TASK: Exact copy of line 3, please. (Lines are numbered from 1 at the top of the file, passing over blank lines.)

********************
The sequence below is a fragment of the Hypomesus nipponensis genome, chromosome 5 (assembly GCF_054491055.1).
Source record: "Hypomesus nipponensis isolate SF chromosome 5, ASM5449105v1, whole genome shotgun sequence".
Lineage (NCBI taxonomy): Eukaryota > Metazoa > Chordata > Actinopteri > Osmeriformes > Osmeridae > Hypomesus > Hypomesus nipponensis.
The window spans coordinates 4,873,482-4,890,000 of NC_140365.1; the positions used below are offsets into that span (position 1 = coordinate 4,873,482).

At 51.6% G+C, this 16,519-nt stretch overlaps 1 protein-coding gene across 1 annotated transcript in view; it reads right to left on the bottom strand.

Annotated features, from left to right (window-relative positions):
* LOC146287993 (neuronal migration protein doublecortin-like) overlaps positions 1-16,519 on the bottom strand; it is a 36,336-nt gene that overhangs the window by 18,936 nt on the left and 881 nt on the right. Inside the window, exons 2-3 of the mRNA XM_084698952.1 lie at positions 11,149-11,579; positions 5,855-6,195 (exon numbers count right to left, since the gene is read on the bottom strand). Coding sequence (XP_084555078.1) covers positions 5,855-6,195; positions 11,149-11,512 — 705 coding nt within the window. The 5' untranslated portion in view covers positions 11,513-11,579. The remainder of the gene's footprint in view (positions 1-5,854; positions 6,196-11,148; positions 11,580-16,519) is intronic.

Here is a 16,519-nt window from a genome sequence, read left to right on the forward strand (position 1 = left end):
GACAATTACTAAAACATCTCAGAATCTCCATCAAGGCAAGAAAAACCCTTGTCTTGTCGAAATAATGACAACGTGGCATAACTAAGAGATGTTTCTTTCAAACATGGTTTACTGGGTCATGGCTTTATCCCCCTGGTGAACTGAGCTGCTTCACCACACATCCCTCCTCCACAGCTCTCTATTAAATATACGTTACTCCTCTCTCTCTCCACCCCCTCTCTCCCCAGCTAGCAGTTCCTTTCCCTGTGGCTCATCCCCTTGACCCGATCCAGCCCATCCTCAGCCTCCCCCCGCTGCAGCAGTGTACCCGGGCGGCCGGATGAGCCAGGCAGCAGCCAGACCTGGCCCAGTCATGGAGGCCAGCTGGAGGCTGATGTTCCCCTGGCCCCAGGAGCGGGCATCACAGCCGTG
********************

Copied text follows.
Lineage (NCBI taxonomy): Eukaryota > Metazoa > Chordata > Actinopteri > Osmeriformes > Osmeridae > Hypomesus > Hypomesus nipponensis.